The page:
Scientism, or a delicious hypocrisy

Made the mistake, once again, of glancing at a blog dedicated to debunking supernatural beliefs (to the blogger’s own satisfaction, anyway). No fooling, this actually turns up the temperature on my rage-o-stat by several degrees. I won’t directly cite or link to the blog in question–I have no interest in starting a flame war–but the gist of it was, as per usual, “there’s always a ‘scientific’ explanation for whatever crazy thing you crazy people believe.”

This is at least the second time I’ve written about this stuff, and I’m thinking it’s going to keep coming up as long as I’m interested in the supernatural. For this I must apologize. To ease the pain, here’s this:

Slimer never used to be this horrifying. I think it’s the front-butt. (The Green Head)

But yeah, the idea that science is the only way to explain or understand or even exist in the world really irks me. There are several terms commonly used by academics for this kind of thinking, but I like scientism the best, because it represents pretty clearly a mockery of the flavor of Western empiricism that imagines itself as the be all and end all of existence.

While I would never call myself a scientist, I am an academic in a discipline that is often regarded as part of the social sciences. Like “hard” scientists, we have as our goal the generation of knowledge based on observation and interaction. Unlike hard scientists, we are interested in humans and the things they do, think, feel, believe; in the mental and cultural systems they construct to govern their interactions with one another; and the ways they in turn generate knowledge about the world in which they live. Further, as humans ourselves, we can relate to the people we study, we can participate directly in their daily lives, and form subjective links that laboratory science deliberately avoids (i.e., we make friends with folks). One result of the ethnographic enterprise has been the development of the notion of cultural relativism, which I’ve written about before. Relativism applies to virtually every aspect of human experience; in terms of systems of knowledge, it forces us to recognize that science is a belief system which, depending on the group and the individual, may stand alongside other belief systems, or in opposition to them.

Now I’m not a hardcore constructivist, but it seems self-evident to me that all things which are the work of human hands are subject to human flaws. This is as true of religious scriptures (regardless of divine inspiration) as it is of “scientific” instruments in a lab (regardless of scientific rigor).

I don’t reject empiricism. Far from it: I won’t really believe anything until I’ve experienced it myself (in a way which, again, satisfies my own standards of “proof”). But I acknowledge that there are many people who have had such experiences, and those experiences inform their beliefs, and those beliefs deserve to be taken seriously. Those experiences constitute the proof that they need, and the approval or disapproval by scientists of this evidence is utterly irrelevant. Here, once again, I side with David Hufford, who in “The Terror that Comes in the Night” argues that scholars should privilege people’s experiences over interpretations thereof.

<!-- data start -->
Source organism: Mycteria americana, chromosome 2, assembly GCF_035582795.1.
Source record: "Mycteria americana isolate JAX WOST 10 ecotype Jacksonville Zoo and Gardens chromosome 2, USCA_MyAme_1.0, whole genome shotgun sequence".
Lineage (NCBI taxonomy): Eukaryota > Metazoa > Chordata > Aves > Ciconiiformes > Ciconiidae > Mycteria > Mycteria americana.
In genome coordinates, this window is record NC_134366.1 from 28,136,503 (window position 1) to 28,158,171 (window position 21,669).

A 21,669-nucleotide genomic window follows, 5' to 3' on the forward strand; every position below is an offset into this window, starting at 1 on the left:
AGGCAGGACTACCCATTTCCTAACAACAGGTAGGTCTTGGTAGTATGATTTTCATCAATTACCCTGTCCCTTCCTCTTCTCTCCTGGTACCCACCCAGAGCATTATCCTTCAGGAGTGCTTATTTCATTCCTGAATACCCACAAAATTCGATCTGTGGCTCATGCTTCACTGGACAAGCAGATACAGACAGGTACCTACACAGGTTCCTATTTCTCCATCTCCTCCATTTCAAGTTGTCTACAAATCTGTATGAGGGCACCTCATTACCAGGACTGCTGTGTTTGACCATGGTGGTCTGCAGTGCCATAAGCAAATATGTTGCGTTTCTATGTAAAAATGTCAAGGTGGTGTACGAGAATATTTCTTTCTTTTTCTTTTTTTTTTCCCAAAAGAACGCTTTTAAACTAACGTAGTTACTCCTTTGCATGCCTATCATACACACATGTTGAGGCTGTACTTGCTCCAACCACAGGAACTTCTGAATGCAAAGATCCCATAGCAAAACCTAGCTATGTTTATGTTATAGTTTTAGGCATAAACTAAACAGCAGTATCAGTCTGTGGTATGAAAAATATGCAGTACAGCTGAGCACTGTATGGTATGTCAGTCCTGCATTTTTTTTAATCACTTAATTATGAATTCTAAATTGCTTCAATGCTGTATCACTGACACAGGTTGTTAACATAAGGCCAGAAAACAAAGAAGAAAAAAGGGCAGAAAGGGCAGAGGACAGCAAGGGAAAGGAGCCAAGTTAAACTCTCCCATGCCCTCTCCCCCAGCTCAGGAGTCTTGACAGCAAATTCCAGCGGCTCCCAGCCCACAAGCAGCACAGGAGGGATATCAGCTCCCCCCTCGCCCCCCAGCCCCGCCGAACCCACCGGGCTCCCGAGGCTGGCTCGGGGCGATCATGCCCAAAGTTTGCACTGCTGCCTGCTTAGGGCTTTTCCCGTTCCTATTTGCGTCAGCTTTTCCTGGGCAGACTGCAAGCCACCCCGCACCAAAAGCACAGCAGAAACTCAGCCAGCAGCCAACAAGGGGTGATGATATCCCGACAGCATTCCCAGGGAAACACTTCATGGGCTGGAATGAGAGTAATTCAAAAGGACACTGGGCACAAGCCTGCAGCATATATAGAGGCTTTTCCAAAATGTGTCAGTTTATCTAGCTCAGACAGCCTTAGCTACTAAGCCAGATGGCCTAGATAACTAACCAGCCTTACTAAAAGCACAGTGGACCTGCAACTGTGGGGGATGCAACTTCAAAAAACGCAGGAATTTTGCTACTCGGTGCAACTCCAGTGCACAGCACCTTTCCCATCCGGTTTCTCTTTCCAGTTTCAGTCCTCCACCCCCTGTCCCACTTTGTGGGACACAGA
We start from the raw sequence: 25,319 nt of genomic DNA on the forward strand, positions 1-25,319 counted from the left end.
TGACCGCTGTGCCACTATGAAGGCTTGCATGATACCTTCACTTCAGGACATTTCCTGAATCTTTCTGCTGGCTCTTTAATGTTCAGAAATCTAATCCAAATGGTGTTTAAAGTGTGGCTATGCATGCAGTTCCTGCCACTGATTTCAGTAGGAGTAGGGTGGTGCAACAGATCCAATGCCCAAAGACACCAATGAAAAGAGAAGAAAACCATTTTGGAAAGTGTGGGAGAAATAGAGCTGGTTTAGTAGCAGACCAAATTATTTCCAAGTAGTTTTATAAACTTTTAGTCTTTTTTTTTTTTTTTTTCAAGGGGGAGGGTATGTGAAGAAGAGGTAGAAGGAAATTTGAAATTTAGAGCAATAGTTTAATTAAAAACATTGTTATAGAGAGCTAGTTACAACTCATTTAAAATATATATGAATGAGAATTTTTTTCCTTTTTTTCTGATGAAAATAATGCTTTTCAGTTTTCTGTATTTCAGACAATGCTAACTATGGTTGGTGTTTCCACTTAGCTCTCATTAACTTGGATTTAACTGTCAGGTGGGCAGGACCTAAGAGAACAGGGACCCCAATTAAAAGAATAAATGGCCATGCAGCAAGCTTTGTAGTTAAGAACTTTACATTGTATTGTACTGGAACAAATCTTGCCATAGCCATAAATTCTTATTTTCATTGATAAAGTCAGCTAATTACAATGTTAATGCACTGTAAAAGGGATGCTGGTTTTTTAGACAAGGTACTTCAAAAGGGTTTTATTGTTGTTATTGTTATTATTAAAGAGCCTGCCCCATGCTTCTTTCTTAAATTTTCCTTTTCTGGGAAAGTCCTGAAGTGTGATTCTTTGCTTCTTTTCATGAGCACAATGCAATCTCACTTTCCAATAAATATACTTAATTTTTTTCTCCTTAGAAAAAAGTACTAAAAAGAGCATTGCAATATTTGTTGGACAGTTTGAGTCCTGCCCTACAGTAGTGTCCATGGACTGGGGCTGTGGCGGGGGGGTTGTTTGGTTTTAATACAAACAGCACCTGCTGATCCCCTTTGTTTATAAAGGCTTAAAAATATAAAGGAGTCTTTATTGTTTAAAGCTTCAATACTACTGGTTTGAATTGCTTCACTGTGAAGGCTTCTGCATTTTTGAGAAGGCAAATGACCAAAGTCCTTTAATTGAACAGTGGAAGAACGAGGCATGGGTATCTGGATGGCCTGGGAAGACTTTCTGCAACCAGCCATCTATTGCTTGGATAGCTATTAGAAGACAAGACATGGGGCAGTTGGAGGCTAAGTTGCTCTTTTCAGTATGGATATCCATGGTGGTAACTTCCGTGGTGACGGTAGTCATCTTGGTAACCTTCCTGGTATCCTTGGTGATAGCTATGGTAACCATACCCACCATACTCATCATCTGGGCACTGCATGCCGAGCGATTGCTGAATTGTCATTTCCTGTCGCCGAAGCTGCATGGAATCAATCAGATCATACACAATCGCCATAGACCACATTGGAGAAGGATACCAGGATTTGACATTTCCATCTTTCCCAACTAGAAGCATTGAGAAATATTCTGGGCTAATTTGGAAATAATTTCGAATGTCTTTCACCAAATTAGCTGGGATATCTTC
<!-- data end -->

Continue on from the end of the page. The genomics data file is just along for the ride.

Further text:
Too heavy? I’ll try again: science demands proof, repeatable conditions and results, rigorous testing, adherence to formal standards and procedures. Skeptics accept only what can be proven according to these standards. They align themselves entirely with this way of thinking.

But other ways of thinking exist, which generate “proofs” to their own satisfaction. Or, conversely, they don’t concern themselves with the issue of proof at all. They are content with their understanding of things, which must be viable and meaningful for them to remain in place as established systems.

Science is a belief system. That doesn’t mean it’s wrongI myself believe sufficiently in the concept of gravity that I won’t try testing it anytime soon–but then, I’ve already experienced it. But other belief systems have as part of their store of knowledge the idea that there exist other modes or planes of being, of forces outside of our ability to quantify. That these belief systems may fail to satisfy the demands of science is beyond irrelevant.

If science can show a physiological or geological or quantum-mechanical cause underlying a given phenomenon, that’s great, and it should be taken seriously by everyone. And a grilled cheese sandwich that looks like the Virgin Mary may, in fact, represent a basic misapprehension on the part of… somebody. I’m not advocating an abandonment of science in favor of every fringe concept that pops up. But there are areas where science fails to satisfy real people, just as supernatural beliefs frequently fail to satisfy science. These are the places where we need to be careful, and most of all, respectful.

We do not have to accept any belief system as real if it fails to satisfy our own requirements, whatever those may be. But we have to allow them to exist, and we’d do well to consider that our own belief system does not trump those of other people simply because it’s our own. As I think I said once before, that is, essentially, fundamentalism, which is perhaps the worst -ism of all.